Proceedings of the National Academy of Sciences of the United States of America

Targeting cancer cell integrins using gold nanorods in photothermal therapy inhibits migration through affecting cytoskeletal proteins.

PMID 28652358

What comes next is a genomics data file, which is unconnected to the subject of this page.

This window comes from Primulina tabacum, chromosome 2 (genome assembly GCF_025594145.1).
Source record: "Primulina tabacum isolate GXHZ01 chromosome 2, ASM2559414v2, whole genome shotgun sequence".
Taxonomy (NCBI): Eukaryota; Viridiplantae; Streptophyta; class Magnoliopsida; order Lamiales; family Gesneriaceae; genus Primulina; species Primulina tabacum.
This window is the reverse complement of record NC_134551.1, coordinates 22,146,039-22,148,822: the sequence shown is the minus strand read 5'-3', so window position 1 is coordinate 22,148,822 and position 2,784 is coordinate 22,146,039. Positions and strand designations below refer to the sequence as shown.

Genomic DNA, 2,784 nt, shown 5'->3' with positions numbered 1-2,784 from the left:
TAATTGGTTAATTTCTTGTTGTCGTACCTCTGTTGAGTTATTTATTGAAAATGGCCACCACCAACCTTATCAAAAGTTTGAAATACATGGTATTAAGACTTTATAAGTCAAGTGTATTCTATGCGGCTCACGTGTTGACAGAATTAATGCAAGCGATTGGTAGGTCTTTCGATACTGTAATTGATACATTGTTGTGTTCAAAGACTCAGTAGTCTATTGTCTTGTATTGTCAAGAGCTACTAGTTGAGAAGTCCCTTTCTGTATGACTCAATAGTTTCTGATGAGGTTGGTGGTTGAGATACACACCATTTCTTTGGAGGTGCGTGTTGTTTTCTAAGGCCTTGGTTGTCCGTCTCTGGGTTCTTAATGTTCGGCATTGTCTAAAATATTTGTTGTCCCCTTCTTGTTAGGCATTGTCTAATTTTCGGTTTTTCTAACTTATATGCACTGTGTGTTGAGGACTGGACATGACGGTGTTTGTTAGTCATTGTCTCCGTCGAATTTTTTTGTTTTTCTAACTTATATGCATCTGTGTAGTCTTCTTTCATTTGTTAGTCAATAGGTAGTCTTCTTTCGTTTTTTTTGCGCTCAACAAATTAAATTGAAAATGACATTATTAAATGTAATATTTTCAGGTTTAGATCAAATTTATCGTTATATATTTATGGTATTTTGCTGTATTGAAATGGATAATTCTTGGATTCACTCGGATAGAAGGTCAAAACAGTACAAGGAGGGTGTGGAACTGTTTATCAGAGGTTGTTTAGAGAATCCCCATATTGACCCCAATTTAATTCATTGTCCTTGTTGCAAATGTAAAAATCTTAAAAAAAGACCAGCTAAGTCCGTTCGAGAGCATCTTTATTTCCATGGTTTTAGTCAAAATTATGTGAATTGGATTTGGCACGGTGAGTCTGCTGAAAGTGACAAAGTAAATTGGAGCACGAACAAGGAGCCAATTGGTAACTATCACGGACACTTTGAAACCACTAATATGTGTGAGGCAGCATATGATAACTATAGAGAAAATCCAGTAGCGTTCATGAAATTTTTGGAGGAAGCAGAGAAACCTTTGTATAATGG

Metastasis is responsible for most cancer-related deaths, but the current clinical treatments are not effective. Recently, gold nanoparticles (AuNPs) were discovered to inhibit cancer cell migration and prevent metastasis. Rationally designed AuNPs could greatly benefit their antimigration property, but the molecular mechanisms need to be explored. Cytoskeletons are cell structural proteins that closely relate to migration, and surface receptor integrins play critical roles in controlling the organization of cytoskeletons. Herein, we developed a strategy to inhibit cancer cell migration by targeting integrins, using Arg-Gly-Asp (RGD) peptide-functionalized gold nanorods. To enhance the effect, AuNRs were further activated with 808-nm near-infrared (NIR) light to generate heat for photothermal therapy (PPTT), where the temperature was adjusted not to affect the cell viability/proliferation. Our results demonstrate changes in cell morphology, observed as cytoskeleton protrusions-i.e., lamellipodia and filopodia-were reduced after treatment. The Western blot analysis indicates the downstream effectors of integrin were attracted toward the antimigration direction. Proteomics results indicated broad perturbations in four signaling pathways, Rho GTPases, actin, microtubule, and kinases-related pathways, which are the downstream regulators of integrins. Due to the dominant role of integrins in controlling cytoskeleton, focal adhesion, actomyosin contraction, and actin and microtubule assembly have been disrupted by targeting integrins. PPTT further enhanced the remodeling of cytoskeletal proteins and decreased migration. In summary, the ability of targeting AuNRs to cancer cell integrins and the introduction of PPTT stimulated broad regulation on the cytoskeleton, which provides the evidence for a potential medical application for controlling cancer metastasis.